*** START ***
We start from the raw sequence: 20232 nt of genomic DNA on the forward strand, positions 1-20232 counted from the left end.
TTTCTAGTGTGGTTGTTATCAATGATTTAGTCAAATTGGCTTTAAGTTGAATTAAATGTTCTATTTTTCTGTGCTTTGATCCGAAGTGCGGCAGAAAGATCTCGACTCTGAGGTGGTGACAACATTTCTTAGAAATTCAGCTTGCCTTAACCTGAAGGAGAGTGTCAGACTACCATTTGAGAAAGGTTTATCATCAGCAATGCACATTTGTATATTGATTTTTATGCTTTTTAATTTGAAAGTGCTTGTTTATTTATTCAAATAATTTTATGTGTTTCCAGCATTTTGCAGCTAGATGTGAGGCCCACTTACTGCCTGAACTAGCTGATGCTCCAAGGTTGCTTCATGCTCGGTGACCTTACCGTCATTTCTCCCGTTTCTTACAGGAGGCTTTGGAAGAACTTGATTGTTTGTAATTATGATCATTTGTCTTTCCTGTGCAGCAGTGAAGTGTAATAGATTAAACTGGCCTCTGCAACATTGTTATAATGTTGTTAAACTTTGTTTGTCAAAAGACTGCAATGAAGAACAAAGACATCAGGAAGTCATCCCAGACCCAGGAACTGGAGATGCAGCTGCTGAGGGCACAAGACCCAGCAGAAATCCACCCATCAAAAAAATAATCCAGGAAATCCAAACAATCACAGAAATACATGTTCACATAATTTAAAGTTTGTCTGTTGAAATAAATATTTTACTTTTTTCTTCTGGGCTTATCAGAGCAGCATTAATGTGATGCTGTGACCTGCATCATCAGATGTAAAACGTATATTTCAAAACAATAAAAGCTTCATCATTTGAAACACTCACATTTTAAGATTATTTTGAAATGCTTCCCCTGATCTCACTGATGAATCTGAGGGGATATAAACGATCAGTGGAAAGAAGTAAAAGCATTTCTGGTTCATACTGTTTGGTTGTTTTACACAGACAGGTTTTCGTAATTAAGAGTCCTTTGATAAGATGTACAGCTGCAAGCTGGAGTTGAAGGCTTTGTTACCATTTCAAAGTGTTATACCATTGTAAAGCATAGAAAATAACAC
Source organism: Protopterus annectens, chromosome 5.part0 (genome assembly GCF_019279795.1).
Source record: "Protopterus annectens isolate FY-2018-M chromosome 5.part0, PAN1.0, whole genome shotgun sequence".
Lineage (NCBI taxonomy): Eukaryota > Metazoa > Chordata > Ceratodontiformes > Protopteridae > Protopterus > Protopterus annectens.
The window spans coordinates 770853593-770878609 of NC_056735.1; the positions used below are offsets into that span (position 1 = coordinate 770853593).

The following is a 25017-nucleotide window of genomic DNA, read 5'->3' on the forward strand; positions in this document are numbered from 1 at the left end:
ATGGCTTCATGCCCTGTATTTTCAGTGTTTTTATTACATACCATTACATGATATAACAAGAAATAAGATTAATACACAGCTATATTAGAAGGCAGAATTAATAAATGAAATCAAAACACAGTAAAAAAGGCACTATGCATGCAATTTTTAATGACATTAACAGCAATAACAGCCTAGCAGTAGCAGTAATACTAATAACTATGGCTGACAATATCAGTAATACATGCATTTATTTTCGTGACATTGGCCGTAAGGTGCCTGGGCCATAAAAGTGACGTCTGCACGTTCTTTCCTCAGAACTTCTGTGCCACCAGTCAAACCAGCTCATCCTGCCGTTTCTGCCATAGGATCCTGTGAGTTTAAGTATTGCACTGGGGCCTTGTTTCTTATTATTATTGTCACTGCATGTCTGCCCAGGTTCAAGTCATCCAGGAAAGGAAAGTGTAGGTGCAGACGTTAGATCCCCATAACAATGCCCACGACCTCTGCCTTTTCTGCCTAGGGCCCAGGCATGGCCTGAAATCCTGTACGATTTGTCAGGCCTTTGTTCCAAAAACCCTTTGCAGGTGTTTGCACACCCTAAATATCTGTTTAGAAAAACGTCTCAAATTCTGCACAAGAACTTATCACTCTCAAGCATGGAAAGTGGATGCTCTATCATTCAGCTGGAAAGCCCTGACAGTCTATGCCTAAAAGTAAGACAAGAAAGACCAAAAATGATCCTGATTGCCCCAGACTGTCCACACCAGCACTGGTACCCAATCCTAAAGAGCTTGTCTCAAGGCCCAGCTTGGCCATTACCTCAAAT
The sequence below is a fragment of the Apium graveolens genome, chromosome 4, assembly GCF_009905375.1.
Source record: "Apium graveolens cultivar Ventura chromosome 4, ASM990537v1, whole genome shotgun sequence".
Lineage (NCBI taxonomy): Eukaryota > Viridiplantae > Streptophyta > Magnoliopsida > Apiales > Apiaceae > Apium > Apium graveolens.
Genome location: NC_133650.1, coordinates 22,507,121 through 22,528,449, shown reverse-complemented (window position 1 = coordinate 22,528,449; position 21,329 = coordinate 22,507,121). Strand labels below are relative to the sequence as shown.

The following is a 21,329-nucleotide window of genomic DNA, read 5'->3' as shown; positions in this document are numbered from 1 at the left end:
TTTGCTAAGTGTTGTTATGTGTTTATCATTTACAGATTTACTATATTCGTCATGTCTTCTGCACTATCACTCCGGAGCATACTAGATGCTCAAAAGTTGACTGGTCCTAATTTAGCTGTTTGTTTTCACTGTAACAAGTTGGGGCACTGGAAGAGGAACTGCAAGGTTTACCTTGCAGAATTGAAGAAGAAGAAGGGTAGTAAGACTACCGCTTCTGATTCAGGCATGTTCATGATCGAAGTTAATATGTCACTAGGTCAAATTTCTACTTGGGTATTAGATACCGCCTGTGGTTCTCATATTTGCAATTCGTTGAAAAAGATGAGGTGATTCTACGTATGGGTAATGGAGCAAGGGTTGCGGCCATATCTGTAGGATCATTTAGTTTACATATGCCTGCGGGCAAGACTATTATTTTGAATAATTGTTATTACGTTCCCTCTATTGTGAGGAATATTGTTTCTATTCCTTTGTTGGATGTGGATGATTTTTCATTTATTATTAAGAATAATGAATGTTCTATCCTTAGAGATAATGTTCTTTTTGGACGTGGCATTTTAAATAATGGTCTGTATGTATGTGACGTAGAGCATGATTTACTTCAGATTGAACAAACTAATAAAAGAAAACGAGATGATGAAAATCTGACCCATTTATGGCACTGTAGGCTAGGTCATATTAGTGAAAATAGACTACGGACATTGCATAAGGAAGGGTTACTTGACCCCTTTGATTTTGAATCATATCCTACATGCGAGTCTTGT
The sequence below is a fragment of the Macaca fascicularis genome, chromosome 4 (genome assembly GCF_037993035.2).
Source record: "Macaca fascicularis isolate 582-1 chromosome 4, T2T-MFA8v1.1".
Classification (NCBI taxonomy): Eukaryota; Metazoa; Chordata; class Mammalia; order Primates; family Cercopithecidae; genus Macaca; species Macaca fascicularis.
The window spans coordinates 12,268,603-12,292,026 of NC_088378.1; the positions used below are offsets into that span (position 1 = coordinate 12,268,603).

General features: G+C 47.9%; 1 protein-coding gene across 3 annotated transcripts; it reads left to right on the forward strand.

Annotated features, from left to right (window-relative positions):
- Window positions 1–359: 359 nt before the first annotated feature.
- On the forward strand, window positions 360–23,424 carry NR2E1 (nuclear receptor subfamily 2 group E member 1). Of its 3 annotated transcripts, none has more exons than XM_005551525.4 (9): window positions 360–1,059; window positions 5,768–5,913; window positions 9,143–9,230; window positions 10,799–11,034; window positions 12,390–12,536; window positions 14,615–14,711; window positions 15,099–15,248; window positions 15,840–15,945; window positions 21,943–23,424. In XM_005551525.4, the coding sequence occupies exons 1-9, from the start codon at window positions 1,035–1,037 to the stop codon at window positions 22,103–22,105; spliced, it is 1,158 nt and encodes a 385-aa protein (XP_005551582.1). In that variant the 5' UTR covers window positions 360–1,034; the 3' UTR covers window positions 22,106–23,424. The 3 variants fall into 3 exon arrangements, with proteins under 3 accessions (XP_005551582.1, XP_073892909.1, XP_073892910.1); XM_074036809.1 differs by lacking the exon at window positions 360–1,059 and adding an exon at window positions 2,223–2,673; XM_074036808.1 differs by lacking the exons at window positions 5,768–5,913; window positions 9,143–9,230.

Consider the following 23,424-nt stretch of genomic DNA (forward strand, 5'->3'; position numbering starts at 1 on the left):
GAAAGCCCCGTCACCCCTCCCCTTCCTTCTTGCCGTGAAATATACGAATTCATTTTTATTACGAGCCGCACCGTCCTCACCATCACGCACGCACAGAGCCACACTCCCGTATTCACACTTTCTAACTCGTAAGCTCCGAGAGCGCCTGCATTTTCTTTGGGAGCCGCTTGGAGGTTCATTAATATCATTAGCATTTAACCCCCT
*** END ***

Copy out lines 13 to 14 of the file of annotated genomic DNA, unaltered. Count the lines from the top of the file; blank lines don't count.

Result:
The following is a 21,329-nucleotide window of genomic DNA, read 5'->3' as shown; positions in this document are numbered from 1 at the left end:
TTTGCTAAGTGTTGTTATGTGTTTATCATTTACAGATTTACTATATTCGTCATGTCTTCTGCACTATCACTCCGGAGCATACTAGATGCTCAAAAGTTGACTGGTCCTAATTTAGCTGTTTGTTTTCACTGTAACAAGTTGGGGCACTGGAAGAGGAACTGCAAGGTTTACCTTGCAGAATTGAAGAAGAAGAAGGGTAGTAAGACTACCGCTTCTGATTCAGGCATGTTCATGATCGAAGTTAATATGTCACTAGGTCAAATTTCTACTTGGGTATTAGATACCGCCTGTGGTTCTCATATTTGCAATTCGTTGAAAAAGATGAGGTGATTCTACGTATGGGTAATGGAGCAAGGGTTGCGGCCATATCTGTAGGATCATTTAGTTTACATATGCCTGCGGGCAAGACTATTATTTTGAATAATTGTTATTACGTTCCCTCTATTGTGAGGAATATTGTTTCTATTCCTTTGTTGGATGTGGATGATTTTTCATTTATTATTAAGAATAATGAATGTTCTATCCTTAGAGATAATGTTCTTTTTGGACGTGGCATTTTAAATAATGGTCTGTATGTATGTGACGTAGAGCATGATTTACTTCAGATTGAACAAACTAATAAAAGAAAACGAGATGATGAAAATCTGACCCATTTATGGCACTGTAGGCTAGGTCATATTAGTGAAAATAGACTACGGACATTGCATAAGGAAGGGTTACTTGACCCCTTTGATTTTGAATCATATCCTACATGCGAGTCTTGT